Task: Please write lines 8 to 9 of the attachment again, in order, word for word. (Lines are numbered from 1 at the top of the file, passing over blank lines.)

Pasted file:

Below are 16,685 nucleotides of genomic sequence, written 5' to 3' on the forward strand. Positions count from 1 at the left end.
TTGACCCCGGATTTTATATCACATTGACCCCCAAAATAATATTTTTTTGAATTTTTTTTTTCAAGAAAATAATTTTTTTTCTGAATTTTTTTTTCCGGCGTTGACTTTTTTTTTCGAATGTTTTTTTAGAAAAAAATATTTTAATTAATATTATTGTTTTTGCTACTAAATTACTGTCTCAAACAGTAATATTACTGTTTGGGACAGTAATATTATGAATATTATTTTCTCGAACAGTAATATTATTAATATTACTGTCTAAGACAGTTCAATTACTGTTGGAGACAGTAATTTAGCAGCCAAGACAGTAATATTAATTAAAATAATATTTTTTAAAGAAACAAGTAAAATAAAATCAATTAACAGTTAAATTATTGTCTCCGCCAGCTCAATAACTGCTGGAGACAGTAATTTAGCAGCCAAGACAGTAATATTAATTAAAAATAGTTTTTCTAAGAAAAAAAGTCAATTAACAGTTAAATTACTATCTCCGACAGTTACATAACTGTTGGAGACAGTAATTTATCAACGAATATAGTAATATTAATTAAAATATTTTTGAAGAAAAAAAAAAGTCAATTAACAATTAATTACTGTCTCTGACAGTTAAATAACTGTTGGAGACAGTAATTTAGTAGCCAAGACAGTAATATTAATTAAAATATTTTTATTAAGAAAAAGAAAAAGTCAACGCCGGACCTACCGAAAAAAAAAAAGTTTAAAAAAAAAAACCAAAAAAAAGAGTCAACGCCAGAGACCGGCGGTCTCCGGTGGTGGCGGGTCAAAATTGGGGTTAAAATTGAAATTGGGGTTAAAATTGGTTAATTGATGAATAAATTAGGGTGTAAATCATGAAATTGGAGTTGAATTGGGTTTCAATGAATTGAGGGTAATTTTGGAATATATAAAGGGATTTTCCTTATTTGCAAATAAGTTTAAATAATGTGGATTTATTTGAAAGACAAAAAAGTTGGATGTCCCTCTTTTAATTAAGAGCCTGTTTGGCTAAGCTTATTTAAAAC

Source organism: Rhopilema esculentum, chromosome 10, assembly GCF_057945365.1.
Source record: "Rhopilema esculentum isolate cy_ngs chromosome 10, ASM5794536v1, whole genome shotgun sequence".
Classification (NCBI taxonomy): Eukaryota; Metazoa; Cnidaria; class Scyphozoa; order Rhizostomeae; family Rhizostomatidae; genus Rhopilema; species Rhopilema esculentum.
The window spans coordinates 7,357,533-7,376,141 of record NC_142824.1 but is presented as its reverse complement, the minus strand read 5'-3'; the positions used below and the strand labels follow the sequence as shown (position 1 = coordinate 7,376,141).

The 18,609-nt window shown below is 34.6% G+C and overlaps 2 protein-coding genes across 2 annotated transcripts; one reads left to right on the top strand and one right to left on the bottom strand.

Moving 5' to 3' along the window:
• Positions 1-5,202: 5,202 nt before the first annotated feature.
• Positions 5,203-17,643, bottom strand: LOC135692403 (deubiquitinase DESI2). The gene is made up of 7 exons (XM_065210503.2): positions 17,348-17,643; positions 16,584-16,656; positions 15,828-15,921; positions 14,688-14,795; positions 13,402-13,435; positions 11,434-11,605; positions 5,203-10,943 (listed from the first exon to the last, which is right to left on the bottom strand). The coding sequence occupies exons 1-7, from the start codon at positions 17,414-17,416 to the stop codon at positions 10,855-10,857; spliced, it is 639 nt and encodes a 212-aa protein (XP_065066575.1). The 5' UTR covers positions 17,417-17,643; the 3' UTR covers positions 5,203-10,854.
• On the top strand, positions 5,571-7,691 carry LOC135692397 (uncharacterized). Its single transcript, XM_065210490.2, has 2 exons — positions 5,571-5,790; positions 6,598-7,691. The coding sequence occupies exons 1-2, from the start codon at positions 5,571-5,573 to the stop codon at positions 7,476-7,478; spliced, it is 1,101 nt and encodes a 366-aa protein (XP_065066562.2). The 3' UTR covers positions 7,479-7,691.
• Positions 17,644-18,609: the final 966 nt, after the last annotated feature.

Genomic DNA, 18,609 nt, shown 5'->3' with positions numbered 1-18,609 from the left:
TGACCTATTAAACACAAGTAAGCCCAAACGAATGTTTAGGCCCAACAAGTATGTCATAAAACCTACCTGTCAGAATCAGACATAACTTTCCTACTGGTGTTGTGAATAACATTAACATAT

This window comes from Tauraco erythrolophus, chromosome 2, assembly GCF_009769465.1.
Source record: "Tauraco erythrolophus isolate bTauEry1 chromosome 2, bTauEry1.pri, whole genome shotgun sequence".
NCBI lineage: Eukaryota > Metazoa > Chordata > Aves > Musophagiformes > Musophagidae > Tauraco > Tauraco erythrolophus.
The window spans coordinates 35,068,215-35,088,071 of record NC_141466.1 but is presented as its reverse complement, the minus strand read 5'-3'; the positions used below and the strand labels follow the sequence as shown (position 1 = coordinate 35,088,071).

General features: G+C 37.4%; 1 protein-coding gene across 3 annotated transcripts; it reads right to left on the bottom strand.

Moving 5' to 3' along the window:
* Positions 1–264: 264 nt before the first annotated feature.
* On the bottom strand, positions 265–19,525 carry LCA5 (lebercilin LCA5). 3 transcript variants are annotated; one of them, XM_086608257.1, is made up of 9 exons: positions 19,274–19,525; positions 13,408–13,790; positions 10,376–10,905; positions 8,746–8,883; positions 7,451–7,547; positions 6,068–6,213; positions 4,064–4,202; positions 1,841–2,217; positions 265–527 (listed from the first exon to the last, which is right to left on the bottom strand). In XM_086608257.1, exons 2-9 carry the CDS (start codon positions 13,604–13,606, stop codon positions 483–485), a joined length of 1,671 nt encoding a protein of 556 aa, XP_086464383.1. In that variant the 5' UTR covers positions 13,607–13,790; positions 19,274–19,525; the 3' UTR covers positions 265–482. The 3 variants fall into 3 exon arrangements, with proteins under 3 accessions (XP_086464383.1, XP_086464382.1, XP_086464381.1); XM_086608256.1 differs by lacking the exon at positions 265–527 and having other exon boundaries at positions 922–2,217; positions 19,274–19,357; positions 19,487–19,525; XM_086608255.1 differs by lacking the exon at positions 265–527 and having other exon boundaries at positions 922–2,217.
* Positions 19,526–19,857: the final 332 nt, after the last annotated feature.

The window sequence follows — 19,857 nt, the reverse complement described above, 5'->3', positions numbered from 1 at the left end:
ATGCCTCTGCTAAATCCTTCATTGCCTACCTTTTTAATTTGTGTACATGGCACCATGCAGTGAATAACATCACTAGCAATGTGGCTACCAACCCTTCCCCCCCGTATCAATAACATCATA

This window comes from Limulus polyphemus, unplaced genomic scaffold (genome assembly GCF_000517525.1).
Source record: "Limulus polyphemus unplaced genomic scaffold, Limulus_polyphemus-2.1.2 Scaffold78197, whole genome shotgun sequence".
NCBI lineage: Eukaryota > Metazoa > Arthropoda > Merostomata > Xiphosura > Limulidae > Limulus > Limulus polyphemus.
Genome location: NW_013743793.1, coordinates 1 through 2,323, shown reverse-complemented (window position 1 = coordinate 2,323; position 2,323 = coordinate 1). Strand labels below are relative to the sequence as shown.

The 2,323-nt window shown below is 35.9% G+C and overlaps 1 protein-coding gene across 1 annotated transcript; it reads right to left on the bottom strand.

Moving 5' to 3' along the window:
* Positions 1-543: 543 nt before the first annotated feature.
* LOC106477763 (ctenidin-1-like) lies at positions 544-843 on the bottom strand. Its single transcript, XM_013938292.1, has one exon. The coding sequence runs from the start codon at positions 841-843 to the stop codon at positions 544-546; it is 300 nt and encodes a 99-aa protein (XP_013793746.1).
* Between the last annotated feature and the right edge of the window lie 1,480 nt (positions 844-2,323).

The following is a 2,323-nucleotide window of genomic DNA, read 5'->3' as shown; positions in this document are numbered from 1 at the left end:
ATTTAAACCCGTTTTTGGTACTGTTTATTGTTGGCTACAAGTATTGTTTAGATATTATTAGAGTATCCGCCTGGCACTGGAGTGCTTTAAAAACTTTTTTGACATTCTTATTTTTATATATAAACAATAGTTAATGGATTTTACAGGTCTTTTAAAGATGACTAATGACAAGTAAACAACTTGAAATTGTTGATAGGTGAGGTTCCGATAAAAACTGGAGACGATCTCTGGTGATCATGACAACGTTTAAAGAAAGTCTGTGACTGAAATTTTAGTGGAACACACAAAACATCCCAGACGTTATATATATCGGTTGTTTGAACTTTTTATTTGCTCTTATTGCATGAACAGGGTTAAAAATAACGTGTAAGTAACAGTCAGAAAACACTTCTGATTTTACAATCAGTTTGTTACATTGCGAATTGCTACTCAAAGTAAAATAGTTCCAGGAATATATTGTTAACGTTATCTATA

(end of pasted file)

Moving 5' to 3' along the window:
• Positions 1-5,202: 5,202 nt before the first annotated feature.